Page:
6 Hacks to Create A Job You Love

Photo by Benjamin Child
Photo by Benjamin Child
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The Challenge: Our work can seem like a drag – unexciting and exhausting.
The Science: We have more say than we think in how fun our job can be.
The Solution: Here are 6 ways to transform your job into one you love.

Mario  was everything you would expect an Italian to be: boisterous, warm, and passionate about soccer. He was also very articulate and colorful in his expressions. But you would not be able to tell all this by seeing him at work as an administrative assistant in HR at a manufacturing company – a job that did not excite him. In fact, he seemed pretty low energy, except at lunch time when his zest animated the whole table. So Mario and I explored how he could craft his job to make better use of his strengths and talents (see hack #5 below), and the transformation was amazing: by structuring his day differently and by taking a lead role in people development programs, Mario found that his job made a difference in his colleagues’ lives and careers. That impact made him feel that his work mattered and therefore he started approaching his job with all the energy of his warm personality — Mario was now fully engaged at work.

Mario is not the exception. Here are 6 evidence-based strategies to help you walk in Mario’s footsteps and make your job more interesting and rewarding:

1) Commit to meditate 2 minutes (yes, just 2 minutes) each morning before your day starts. That simply means sitting comfortably and focusing on your breath for two minutes. Here is how. Your ability to engage fully at work will increase substantially because mindfulness teaches you how to be present and how to notice the little things that can make your day more meaningful

2) Get Curious: researchers found that people report more presence of meaning and more satisfaction in life on days when they feel more curious. So be curious about your workplace: how is it structured and how did it come to be this way? Be curious about some specific tasks, activities or operations that you perform at work. Where did they originate? What is the their history? How do they contribute to adding value?

3) Play: Choose a specific task in your job description and make it a game by awarding yourself points. For example, you can choose to gain points for each project you finish on time, or for every invoice filed. Evidence suggests that turning work into a game increases engagement. As researcher and author Jane McGonigal argues, turning boring tasks into games allows you to make the most of your days while enhancing your well-being at the same time.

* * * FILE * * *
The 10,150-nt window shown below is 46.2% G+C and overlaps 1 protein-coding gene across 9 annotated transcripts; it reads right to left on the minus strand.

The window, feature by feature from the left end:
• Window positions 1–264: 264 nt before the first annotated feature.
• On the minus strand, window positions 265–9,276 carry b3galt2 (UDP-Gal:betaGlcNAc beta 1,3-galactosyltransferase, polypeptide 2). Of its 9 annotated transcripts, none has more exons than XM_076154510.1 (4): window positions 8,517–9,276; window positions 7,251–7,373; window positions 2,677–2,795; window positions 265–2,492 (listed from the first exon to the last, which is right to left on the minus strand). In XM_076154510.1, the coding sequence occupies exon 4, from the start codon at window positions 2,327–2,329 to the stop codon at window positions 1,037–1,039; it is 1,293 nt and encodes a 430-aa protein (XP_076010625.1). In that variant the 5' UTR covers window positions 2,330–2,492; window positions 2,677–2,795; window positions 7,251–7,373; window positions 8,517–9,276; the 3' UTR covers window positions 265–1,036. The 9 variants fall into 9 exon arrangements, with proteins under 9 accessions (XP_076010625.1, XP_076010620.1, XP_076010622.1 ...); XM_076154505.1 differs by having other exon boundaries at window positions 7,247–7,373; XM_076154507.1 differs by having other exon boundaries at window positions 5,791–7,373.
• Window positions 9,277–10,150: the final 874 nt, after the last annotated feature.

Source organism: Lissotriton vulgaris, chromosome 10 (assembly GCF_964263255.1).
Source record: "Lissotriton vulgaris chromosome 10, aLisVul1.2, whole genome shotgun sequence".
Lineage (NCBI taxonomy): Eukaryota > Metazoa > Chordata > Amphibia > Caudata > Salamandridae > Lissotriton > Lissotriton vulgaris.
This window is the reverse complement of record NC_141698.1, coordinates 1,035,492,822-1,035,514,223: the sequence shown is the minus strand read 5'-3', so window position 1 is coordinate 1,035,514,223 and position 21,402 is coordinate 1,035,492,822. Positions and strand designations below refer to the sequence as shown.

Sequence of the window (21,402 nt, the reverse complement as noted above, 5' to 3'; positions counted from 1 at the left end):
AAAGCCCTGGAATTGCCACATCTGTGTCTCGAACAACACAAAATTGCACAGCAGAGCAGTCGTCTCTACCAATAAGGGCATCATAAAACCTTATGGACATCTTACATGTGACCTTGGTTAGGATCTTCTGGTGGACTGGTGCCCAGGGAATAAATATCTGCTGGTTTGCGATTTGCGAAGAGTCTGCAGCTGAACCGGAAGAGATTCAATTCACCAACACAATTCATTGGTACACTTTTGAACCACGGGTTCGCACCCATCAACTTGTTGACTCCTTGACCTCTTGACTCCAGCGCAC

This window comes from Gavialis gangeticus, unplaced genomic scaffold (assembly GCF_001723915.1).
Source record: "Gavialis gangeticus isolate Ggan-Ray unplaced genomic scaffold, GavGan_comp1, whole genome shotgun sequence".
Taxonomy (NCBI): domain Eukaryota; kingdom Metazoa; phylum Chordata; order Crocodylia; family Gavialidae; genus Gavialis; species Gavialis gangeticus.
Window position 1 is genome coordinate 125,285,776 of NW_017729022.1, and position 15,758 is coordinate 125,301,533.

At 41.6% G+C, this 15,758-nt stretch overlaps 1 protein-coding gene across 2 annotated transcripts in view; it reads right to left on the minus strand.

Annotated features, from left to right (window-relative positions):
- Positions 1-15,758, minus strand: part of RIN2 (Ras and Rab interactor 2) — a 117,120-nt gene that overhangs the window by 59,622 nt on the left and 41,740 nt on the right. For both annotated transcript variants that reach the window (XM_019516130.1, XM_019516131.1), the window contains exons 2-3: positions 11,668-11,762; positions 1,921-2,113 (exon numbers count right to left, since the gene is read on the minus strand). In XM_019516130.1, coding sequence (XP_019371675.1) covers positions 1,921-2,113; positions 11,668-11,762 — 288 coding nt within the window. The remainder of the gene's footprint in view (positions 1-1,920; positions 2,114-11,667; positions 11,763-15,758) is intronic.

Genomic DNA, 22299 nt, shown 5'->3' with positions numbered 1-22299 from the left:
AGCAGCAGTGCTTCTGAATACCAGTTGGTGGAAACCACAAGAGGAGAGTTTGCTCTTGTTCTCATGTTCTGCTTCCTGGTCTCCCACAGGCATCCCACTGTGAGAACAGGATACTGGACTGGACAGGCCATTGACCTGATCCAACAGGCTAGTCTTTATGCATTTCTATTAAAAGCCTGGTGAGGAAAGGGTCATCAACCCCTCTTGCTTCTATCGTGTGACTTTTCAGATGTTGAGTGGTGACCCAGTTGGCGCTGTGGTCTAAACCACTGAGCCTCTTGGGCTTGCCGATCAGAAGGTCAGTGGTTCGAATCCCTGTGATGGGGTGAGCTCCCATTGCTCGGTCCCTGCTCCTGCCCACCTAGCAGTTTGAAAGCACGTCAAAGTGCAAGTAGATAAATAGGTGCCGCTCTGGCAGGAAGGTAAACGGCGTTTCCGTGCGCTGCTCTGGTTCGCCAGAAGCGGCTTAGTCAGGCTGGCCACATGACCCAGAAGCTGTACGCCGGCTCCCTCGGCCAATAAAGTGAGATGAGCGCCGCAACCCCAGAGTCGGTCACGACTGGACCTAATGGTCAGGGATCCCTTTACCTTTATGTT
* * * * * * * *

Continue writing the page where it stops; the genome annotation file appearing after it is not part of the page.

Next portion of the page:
4) See how far you’ve come: You might be tempted to think that the key to your motivation at work lies in your manager’s hands: providing incentives, setting clear goals, or recognizing a job well done. Those are important factors, but surprisingly research shows that what sets apart good days from bad days at work is the sense of making some progress over time in something that is meaningful to you, be it a project or a skill. So choose any aspect of your job that mostly resonates with you, and work at getting better at it, little by little. For example, it might be connecting with co-workers; or learning how to master all the features of electronic spreadsheets; or making progress on a project for a client you care about.

5)  Jobcraft: According to researchers, you can turn the job you have into the job you want! How?  Rearrange the tasks in your job description to better fit your strengths and passions thanks to a better allocation of your time, energy and attention. For example, if what you like the most about your job is creating visually stunning presentations, make sure that you schedule that kind of work when you have the most energy and the least chance of being interrupted.  Tweaks like these lead to more satisfaction and better engagement at work.

6) Think of how you’re contributing. Think of how your work in the end contributes to adding value. For example, if you work at a major distributor weighing and tagging produce before it is being shipped to supermarkets, think about how your work contributes to the chain of value that ultimately brings fresh produce to households all over the country. Researchers found that thinking of your job tasks in terms of positive impact on others leads to viewing your work as personally meaningful.

The takeaway:

Next time that at work you feel like a cog in the machine, follow the white rabbit of science by using the strategies outlined above, and reach out for the red pill of making personal meaning.

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Paolo Terni

Paolo Terni

Dr. Paolo Terni, MAPP, PCC, is an expert on the psychology of achievement and on the development of human capital. A Solution-Focused coach based in California, he empowers his clients to work smarter, to accomplish more, and to thrive in challenging circumstances. Since 1997, Paolo Terni has been using his coaching and training skills to help companies in Europe and in the USA to successfully implement Organizational Development (OD) projects. Passionate about education, he mentors coaches for ICF accreditation purposes and he works pro-bono with schools and no-profits. A graduate of the University of Pennsylvania Master of Applied Positive Psychology, Paolo Terni is conducting further research on the development of character strengths in conjunction with the Positive Psychology Center.
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